OK, more info:
I just got off the phone with Russ at FujiNovel Industries:
He's a very friendly tech that seemed to not only be thoroughly knowledgeable about their products, but aware of this Woot sale as well. He confirmed that these batteries are Carbon-Zinc cells, not Zinc-Chloride.
higgetypiggety wrote:Sure! Everyone does their duty and disposes of non-rechargeables "properly"... NOT!
99.99999% of these batteries will end-up in a landfill, decay and contaminate the soil & groundwater.
Buy rechargeable batteries. At least when you dispose of rechargeables "properly"...
At tempting as it is to roll my eyes and go all Sheldon Cooper on you, I'll try to be polite. It's not for your sake; I simply don't want my comment getting mod'ed.
Where do you live where only ONE person in TEN MILLION recycles their used batteries? I have no doubts that recycling efforts could be higher among all people, but ranting a ridiculous made-up "statistic" only destroys your credibility.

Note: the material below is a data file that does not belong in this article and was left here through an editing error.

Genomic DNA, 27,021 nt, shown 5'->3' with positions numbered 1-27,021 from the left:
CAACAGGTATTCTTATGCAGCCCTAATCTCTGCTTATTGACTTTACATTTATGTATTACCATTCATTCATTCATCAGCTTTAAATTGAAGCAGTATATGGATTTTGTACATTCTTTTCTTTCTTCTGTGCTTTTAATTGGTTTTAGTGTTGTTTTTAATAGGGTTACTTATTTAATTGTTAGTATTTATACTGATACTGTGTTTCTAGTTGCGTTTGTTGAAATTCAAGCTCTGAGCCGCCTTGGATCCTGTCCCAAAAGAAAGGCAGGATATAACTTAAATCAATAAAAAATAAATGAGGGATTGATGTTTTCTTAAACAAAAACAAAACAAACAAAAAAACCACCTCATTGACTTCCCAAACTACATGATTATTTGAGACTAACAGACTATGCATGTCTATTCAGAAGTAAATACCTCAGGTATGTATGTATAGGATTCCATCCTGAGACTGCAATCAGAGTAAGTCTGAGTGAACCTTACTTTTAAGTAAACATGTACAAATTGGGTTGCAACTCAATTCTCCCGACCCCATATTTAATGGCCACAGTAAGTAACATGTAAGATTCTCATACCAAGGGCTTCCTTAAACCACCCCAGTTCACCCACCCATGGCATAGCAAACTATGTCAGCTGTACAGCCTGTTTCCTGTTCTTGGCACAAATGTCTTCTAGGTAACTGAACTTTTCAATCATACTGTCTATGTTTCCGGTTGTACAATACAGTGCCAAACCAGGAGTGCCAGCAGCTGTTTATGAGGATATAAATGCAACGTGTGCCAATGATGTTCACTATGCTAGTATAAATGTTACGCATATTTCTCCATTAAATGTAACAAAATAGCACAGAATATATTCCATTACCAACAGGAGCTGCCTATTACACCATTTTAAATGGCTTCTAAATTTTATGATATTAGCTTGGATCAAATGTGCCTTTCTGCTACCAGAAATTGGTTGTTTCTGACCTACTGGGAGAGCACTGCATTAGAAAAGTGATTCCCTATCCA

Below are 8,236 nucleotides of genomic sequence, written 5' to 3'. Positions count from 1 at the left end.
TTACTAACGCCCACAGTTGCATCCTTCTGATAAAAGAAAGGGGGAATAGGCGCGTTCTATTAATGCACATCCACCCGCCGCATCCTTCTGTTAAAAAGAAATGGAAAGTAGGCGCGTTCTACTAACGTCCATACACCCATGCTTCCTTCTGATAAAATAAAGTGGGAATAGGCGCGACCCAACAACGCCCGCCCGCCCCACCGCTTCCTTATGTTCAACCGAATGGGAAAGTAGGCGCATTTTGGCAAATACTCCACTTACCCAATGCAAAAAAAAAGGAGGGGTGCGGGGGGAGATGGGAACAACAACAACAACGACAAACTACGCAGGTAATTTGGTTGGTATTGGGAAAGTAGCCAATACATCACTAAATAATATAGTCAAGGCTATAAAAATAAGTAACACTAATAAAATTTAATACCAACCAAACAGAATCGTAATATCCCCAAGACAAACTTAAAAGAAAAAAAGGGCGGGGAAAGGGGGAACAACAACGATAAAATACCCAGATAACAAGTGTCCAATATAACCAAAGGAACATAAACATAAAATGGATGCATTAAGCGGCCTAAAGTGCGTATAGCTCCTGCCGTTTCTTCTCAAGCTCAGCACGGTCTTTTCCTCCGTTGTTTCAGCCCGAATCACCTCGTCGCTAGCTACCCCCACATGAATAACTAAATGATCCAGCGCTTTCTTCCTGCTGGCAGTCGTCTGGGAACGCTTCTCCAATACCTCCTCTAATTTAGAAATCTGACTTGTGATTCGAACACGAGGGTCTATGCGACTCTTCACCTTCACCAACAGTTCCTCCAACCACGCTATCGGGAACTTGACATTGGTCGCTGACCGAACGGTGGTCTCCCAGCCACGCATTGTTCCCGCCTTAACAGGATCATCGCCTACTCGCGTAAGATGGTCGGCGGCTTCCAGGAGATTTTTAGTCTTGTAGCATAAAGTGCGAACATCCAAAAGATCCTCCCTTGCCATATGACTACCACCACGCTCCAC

As far as the few of these batteries that wil end up in landfills, I say GOOD! Carbon-Zinc batteries make excellent fertilizer. During World War 2, the electrolyte from spent batteries was used as fertilizer in areas where soil nutrients were depleted of trace elements, especially manganese and zinc. These batteries are made of iron, carbon, zinc, manganese, and ammonium chloride; all of which are essential nutrients for plants. I'll grant you that a bucket of batteries dumped in a pond is likely to overdose that micro-environment, but not nearly so much as a few Eneloops would. Nickel-Metal Hydride batteries contain nickel, cobalt, and cerium salts (among other chemicals), and have a very corrosive potassium hydroxide electrolyte. Eneloops also contain elemental and chromium. Nickel, chromium, cobalt, and cerium compounds are extremely toxic. Just a few parts per million can render water and soil deadly to animals and plants.
Since you so strongly advocate recycling, answer this: What happens to rechargeable batteries after they get dropped into a recycling container? Don't guess, and don't bluff. I know the answer, and it ain't pretty, but it sure helps a lot of politicians and the battery industry (in North America, at least).